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Posts Tagged ‘mobile app’

Banks and Social Media: Where Is It Going?

August 7, 2012 in Uncategorized | Comments (0)

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A year ago, I blogged about how banks and financial institutions like Amex were starting to experiment with social media (see “Banking on Social Media”), following consumers there, promoting their products and services and generally testing the waters. Now, banks have gone a step beyond: social payments.

In February of this year, Philippine telecommunications giant Globe Telecom offered its well-established GCASH mobile commerce service as an iPhone app that enables customers to send money not only to people in their phonebook but also to their email and Facebook contacts. In June, Poland’s Alior Bank announced Alior Sync, a separate business and all-digital financial services firm, which offers (among other things, see below) Facebook-based payments. Social media and banking is now very real.

In the case of Alior customers, they can transfer money directly to friends on Facebook through the surprising channel of photos. Both senders and recipients must use the Alior Sync application. The payments are authorized with single-use codes sent via SMS and protected with captcha. Recipients can transfer the funds they collect to any bank account in Poland. Targeted at young, tech-savvy consumers, Alior Sync, unlike Globe Telecom, is actually relying on technology for all of its customer interactions. The digital bank has no physical branches; only a web-based, virtual branch with live “tellers” available for video, audio, or text chat to help customers do whatever they need to do, and mobile apps (Android and iOS) that provide basic services including balance and budget tracking, funds transfer, and invoice payment. Customers can also make PayPal payments through email.

ASB Bank in New Zealand originally broke Facebook ground in the fall of 2010 with its virtual branch, available from the bank’s Facebook page. A number of agents are available via chat to answer questions from anyone who asks, ASB customer or not. Incidentally, ASB also recently launched a Facebook-friends payment service coming soon to its mobile app, which customers already use to send payments to anyone with an email or mobile number (similar to Commonwealth Bank Australia with its Kaching app.)

It’s clear that banks are connecting to the Facebook Platform API and moving forward. What’s not clear at this point is how consumers are going to respond. ASB’s virtual branch has been popular, garnering thousands of “likes” and serving enough customers that the bank has kept it alive for going on two years. But, ASB is just answering questions, not handling financial transactions.

Currently banks look to be best positioned to be successful when it comes to payments. In a survey Sybase 365 conducted late last year, banks scored highest when it came to who consumers would prefer to provide a mobile payments service. (See “Mobile Consumers Trust in Banks.”)

For that reason, it’s interesting to me that banks are looking to use Facebook as their channel network. I like to see the innovation, and my wife and I are giving the Kaching app a try. I’m very curious to see how this will evolve over the coming year.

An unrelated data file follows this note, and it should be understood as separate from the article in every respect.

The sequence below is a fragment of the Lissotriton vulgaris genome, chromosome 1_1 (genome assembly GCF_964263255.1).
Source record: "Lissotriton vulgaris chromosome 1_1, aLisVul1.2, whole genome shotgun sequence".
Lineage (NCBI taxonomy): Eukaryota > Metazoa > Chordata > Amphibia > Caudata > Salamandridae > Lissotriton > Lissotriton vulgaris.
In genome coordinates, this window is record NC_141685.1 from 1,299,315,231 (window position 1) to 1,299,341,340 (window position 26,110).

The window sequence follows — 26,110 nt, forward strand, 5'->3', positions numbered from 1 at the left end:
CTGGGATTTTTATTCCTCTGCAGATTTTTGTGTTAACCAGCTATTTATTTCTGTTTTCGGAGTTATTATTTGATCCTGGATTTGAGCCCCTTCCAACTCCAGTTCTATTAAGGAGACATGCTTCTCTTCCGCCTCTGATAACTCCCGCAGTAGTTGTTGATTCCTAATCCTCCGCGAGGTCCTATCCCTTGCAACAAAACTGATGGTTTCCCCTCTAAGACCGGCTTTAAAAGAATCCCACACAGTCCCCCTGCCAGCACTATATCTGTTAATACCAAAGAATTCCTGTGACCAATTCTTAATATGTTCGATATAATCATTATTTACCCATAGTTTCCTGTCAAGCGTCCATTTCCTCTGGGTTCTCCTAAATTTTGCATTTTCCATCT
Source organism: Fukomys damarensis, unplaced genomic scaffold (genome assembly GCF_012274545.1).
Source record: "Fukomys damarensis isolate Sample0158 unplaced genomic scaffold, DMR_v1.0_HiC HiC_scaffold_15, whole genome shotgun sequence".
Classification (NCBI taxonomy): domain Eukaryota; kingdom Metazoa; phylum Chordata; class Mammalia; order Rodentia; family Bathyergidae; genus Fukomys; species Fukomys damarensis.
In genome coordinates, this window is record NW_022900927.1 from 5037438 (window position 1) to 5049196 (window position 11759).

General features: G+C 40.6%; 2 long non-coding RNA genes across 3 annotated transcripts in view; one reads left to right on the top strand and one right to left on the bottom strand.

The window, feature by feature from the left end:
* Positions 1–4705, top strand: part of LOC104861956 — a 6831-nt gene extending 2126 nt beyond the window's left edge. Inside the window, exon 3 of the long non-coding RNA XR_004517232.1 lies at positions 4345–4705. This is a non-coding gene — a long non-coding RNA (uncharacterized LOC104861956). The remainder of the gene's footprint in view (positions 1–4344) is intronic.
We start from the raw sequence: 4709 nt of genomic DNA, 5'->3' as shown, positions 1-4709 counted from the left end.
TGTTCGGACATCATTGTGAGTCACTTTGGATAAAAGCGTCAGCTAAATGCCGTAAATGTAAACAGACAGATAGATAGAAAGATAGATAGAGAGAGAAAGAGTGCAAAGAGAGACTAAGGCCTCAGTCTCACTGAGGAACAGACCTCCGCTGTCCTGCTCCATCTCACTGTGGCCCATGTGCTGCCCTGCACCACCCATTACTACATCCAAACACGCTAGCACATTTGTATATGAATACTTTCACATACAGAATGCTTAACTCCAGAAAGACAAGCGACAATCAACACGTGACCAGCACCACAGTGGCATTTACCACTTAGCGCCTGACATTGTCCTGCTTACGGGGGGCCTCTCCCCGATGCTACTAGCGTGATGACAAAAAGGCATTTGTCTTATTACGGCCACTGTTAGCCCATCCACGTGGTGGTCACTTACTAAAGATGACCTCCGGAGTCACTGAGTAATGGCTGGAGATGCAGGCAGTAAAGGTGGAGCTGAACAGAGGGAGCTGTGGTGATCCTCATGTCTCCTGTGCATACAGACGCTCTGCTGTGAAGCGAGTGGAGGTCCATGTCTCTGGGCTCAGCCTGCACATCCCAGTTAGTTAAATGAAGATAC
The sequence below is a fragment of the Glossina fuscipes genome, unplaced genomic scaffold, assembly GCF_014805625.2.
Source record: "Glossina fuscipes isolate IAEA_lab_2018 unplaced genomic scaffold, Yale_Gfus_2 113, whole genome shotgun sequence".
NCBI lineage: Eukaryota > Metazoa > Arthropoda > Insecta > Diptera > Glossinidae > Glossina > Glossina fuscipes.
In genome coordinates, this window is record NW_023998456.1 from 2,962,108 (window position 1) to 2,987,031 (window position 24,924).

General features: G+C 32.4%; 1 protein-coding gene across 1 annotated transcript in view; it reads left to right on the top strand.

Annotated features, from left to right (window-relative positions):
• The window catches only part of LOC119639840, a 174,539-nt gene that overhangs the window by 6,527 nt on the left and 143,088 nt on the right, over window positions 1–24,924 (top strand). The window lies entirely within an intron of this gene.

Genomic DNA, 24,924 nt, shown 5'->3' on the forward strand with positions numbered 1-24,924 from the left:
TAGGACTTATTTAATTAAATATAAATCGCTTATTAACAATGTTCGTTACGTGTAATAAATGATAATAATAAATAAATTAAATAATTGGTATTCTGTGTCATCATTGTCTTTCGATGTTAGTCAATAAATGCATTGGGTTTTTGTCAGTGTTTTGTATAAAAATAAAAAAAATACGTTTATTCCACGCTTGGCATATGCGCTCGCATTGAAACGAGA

Retailers Winning with Mobile Payments

April 19, 2012 in Uncategorized | Comments (0)

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Two recent announcements prove that retailers are very much in the mobile payments game. First, The Wall Street Journal reported that Walmart and Target were among two dozen retailers collaborating on a mobile commerce project. Then, Starbucks shared the impressive numbers from its Starbucks Mobile app, which launched in the U.S. in January 2011, and the UK and Canada a year later. 42 million: that’s how many transactions the company has processed in the 15 months since it launched, and 16 million of those happened between December and April.

Retailers aren’t waiting for NFC, or for banks or Google Wallet—or permission. They’re getting ahead and launching their own systems. And why not? They’re seizing the opportunity to take control of the customer relationship, which they already own, in a new channel.

The Starbucks Mobile app is a great example of what it takes to succeed with mobile commerce and mobile CRM. It’s not fancy or complicated. It’s simply a digital version of the coffee giant’s existing loyalty card, already popular with millions of customers. Load funds to the mobile app starting with a prepaid card and then a credit card, bring your phone to any Starbucks in the U.S., UK or Canada (it works across countries), and scan the barcode at the register after selecting your coffee. Simple, and here’s the key: more convenient and rewarding than cash or credit. (Though the loyalty aspect, which only applies to U.S. customers, requires a hefty 45 purchases to receive your first free drink, it only takes 15 to earn them thereafter.)

Once a company has a successful mobile payment method, it’s a short road to mobile loyalty and engagement programs. Not only do retailers have a direct marketing channel for sending offers, coupons, alerts and reminders, they also receive detailed information about each customers’ purchasing behavior.

The two-way communication that’s possible with mobile means retailers and brands can truly know their customers, and deliver the right message at the right time to the right person. “Haven’t seen you in a while, Mr. Talbot. Come back in for 15 percent off this month’s signature drink.”

Retailers understand that making the most of mobile means tying it into what they already do, enhancing every stage of the customer lifecycle.